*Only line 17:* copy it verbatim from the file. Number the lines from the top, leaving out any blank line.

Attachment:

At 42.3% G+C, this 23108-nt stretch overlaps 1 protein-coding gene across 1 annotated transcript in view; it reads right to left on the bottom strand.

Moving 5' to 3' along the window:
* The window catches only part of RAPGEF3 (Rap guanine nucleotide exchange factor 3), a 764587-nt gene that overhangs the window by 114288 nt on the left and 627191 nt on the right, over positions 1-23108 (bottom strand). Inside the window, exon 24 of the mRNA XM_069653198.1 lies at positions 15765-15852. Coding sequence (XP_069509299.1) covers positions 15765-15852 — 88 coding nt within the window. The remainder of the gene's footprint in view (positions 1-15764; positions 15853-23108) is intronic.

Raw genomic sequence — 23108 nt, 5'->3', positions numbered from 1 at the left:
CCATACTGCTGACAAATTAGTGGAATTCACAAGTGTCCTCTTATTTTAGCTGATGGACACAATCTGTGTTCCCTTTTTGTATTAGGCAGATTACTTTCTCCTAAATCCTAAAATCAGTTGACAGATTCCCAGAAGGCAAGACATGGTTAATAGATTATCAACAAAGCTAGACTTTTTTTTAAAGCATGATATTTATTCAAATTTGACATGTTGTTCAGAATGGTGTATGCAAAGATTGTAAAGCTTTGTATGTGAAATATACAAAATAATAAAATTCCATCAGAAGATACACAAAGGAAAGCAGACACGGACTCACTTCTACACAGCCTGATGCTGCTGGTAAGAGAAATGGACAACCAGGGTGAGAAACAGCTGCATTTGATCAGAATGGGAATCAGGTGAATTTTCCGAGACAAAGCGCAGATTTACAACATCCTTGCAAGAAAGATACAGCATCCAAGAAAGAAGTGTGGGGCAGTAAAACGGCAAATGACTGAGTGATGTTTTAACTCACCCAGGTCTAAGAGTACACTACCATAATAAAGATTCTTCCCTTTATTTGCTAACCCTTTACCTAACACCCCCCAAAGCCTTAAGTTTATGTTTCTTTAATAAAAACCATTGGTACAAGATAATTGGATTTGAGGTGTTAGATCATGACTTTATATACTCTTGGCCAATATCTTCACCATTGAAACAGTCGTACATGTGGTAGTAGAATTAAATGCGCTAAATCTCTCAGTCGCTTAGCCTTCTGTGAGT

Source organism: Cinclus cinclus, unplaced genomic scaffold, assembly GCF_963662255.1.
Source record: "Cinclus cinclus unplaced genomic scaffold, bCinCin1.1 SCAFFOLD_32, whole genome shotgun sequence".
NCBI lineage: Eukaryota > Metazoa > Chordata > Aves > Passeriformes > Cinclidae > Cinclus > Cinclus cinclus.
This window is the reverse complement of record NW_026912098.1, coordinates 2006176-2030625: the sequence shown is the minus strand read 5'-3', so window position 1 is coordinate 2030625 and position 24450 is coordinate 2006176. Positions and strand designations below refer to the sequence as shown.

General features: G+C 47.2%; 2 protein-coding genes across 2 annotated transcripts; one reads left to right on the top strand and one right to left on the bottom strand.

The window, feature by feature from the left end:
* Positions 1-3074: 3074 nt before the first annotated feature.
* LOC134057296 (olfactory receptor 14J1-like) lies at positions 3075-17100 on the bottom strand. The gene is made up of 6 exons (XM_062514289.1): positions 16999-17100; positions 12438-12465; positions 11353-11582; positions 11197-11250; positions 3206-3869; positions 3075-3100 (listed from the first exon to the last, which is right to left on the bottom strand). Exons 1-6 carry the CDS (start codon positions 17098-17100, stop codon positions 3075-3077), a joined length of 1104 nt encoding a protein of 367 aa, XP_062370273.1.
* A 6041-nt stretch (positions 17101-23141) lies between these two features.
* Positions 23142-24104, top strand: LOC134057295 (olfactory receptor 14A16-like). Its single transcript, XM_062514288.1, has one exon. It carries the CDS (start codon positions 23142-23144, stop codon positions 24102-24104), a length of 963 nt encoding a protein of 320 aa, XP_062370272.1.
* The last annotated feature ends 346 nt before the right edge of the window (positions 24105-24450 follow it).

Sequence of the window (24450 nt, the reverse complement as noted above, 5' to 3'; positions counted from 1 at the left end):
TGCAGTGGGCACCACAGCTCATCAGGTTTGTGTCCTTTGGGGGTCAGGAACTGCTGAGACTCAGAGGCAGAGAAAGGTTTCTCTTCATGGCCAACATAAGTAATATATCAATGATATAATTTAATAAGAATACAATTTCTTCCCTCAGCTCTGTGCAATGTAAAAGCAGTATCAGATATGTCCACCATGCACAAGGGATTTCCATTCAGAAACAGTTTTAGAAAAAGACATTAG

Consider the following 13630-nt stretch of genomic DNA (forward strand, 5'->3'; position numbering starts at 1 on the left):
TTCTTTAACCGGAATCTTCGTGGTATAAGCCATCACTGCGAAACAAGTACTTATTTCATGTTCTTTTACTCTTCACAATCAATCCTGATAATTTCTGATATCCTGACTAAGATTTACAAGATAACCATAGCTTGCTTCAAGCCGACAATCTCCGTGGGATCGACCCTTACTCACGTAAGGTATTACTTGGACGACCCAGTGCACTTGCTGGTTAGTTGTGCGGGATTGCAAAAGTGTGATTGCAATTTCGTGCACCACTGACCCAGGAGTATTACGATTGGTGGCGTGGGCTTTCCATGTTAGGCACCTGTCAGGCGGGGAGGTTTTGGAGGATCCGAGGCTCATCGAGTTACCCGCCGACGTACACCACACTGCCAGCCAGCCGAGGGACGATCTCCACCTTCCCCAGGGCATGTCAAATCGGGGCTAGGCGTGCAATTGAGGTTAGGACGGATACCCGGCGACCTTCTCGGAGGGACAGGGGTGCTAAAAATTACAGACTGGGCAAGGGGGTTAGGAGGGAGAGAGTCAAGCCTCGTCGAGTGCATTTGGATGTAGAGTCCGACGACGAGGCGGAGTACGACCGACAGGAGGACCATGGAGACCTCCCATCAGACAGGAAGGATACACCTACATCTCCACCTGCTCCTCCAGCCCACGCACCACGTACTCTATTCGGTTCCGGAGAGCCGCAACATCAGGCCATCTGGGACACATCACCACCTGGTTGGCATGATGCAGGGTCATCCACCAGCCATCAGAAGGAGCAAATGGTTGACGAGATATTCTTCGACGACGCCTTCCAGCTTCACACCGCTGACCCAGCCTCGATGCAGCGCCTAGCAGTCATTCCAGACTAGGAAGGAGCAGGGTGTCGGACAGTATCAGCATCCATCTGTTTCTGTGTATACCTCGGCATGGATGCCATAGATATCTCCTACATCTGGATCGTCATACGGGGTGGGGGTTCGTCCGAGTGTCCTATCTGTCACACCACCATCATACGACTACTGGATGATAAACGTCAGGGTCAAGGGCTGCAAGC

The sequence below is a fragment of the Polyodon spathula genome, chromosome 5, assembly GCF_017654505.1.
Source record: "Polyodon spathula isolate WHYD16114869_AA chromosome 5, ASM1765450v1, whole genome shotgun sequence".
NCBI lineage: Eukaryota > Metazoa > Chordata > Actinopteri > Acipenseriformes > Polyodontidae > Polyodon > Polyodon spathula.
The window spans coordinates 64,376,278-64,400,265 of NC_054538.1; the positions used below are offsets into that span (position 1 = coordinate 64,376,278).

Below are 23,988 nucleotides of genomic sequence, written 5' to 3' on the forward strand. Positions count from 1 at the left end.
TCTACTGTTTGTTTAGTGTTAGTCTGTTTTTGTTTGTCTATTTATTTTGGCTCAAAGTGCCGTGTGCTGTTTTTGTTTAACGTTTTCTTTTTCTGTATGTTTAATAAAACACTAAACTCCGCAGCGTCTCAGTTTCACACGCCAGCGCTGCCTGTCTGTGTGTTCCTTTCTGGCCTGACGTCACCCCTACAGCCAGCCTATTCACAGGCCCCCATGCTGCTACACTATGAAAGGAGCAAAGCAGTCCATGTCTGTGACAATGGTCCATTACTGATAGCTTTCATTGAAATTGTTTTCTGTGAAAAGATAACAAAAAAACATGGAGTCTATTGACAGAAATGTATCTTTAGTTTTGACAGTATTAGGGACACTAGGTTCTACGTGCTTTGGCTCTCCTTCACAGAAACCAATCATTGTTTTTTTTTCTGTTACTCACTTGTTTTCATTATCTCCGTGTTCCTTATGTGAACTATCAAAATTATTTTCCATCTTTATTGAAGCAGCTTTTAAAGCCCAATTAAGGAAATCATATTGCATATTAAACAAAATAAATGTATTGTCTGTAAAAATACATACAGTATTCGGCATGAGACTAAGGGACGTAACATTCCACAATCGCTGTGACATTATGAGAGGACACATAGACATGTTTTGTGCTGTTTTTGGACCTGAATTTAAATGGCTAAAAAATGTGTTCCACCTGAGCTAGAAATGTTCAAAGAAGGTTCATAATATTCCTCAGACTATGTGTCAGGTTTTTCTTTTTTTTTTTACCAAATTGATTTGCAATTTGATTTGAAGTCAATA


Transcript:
Sequence of the window (24450 nt, the reverse complement as noted above, 5' to 3'; positions counted from 1 at the left end):